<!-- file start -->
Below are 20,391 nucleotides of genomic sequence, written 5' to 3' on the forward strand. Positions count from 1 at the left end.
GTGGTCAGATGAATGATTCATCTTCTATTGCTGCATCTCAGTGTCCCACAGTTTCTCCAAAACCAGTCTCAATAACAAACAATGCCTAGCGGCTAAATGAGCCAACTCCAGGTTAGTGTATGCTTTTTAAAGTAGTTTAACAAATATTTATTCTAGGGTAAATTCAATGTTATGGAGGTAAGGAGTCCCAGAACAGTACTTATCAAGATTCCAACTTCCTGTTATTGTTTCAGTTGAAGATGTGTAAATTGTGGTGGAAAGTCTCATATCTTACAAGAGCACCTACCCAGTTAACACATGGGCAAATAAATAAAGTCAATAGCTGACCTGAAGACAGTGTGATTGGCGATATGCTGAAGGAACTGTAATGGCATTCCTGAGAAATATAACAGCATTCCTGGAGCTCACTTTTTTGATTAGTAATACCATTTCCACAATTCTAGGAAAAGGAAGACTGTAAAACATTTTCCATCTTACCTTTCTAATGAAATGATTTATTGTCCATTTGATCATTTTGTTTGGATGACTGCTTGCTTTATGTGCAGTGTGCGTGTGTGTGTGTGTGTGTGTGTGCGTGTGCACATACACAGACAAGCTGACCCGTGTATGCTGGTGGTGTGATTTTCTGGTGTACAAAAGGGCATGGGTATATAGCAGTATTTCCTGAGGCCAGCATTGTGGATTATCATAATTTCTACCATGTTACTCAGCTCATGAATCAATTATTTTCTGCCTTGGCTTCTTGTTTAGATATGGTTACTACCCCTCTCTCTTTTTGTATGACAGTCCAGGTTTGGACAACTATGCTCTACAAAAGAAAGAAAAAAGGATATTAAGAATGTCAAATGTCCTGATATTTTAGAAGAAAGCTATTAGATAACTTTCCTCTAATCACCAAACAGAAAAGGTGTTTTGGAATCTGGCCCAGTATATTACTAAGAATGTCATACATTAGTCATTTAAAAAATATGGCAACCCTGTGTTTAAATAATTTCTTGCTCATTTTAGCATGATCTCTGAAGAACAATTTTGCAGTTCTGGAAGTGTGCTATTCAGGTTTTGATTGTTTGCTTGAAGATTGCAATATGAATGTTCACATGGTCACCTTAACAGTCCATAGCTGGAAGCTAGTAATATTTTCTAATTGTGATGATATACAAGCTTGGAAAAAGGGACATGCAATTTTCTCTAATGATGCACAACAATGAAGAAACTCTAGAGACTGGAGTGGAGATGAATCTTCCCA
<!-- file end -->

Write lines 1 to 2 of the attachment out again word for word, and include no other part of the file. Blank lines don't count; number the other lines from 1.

Below are 20,391 nucleotides of genomic sequence, written 5' to 3' on the forward strand. Positions count from 1 at the left end.
GTGGTCAGATGAATGATTCATCTTCTATTGCTGCATCTCAGTGTCCCACAGTTTCTCCAAAACCAGTCTCAATAACAAACAATGCCTAGCGGCTAAATGAGCCAACTCCAGGTTAGTGTATGCTTTTTAAAGTAGTTTAACAAATATTTATTCTAGGGTAAATTCAATGTTATGGAGGTAAGGAGTCCCAGAACAGTACTTATCAAGATTCCAACTTCCTGTTATTGTTTCAGTTGAAGATGTGTAAATTGTGGTGGAAAGTCTCATATCTTACAAGAGCACCTACCCAGTTAACACATGGGCAAATAAATAAAGTCAATAGCTGACCTGAAGACAGTGTGATTGGCGATATGCTGAAGGAACTGTAATGGCATTCCTGAGAAATATAACAGCATTCCTGGAGCTCACTTTTTTGATTAGTAATACCATTTCCACAATTCTAGGAAAAGGAAGACTGTAAAACATTTTCCATCTTACCTTTCTAATGAAATGATTTATTGTCCATTTGATCATTTTGTTTGGATGACTGCTTGCTTTATGTGCAGTGTGCGTGTGTGTGTGTGTGTGTGTGTGCGTGTGCACATACACAGACAAGCTGACCCGTGTATGCTGGTGGTGTGATTTTCTGGTGTACAAAAGGGCATGGGTATATAGCAGTATTTCCTGAGGCCAGCATTGTGGATTATCATAATTTCTACCATGTTACTCAGCTCATGAATCAATTATTTTCTGCCTTGGCTTCTTGTTTAGATATGGTTACTACCCCTCTCTCTTTTTGTATGACAGTCCAGGTTTGGACAACTATGCTCTACAAAAGAAAGAAAAAAGGATATTAAGAATGTCAAATGTCCTGATATTTTAGAAGAAAGCTATTAGATAACTTTCCTCTAATCACCAAACAGAAAAGGTGTTTTGGAATCTGGCCCAGTATATTACTAAGAATGTCATACATTAGTCATTTAAAAAATATGGCAACCCTGTGTTTAAATAATTTCTTGCTCATTTTAGCATGATCTCTGAAGAACAATTTTGCAGTTCTGGAAGTGTGCTATTCAGGTTTTGATTGTTTGCTTGAAGATTGCAATATGAATGTTCACATGGTCACCTTAACAGTCCATAGCTGGAAGCTAGTAATATTTTCTAATTGTGATGATATACAAGCTTGGAAAAAGGGACATGCAATTTTCTCTAATGATGCACAACAATGAAGAAACTCTAGAGACTGGAGTGGAGATGAATCTTCCCA